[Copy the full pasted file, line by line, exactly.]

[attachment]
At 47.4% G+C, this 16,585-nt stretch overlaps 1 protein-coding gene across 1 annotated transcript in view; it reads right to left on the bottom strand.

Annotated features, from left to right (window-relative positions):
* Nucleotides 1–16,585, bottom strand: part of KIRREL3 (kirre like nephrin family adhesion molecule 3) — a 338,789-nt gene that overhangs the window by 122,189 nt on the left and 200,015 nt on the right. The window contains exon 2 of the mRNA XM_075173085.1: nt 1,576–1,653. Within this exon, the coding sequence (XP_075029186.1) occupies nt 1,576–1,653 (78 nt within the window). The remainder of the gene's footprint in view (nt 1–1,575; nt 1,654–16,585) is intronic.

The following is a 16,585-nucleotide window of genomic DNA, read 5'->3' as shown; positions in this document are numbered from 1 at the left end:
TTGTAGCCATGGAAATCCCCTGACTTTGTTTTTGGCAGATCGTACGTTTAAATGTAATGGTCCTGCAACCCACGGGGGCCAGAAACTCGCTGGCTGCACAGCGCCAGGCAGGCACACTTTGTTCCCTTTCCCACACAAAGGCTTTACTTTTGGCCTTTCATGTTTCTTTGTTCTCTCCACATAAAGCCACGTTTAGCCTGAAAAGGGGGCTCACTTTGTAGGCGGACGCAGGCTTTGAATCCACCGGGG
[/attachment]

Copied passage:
At 47.4% G+C, this 16,585-nt stretch overlaps 1 protein-coding gene across 1 annotated transcript in view; it reads right to left on the bottom strand.

Annotated features, from left to right (window-relative positions):
* Nucleotides 1–16,585, bottom strand: part of KIRREL3 (kirre like nephrin family adhesion molecule 3) — a 338,789-nt gene that overhangs the window by 122,189 nt on the left and 200,015 nt on the right. The window contains exon 2 of the mRNA XM_075173085.1: nt 1,576–1,653. Within this exon, the coding sequence (XP_075029186.1) occupies nt 1,576–1,653 (78 nt within the window). The remainder of the gene's footprint in view (nt 1–1,575; nt 1,654–16,585) is intronic.

The following is a 16,585-nucleotide window of genomic DNA, read 5'->3' as shown; positions in this document are numbered from 1 at the left end:
TTGTAGCCATGGAAATCCCCTGACTTTGTTTTTGGCAGATCGTACGTTTAAATGTAATGGTCCTGCAACCCACGGGGGCCAGAAACTCGCTGGCTGCACAGCGCCAGGCAGGCACACTTTGTTCCCTTTCCCACACAAAGGCTTTACTTTTGGCCTTTCATGTTTCTTTGTTCTCTCCACATAAAGCCACGTTTAGCCTGAAAAGGGGGCTCACTTTGTAGGCGGACGCAGGCTTTGAATCCACCGGGG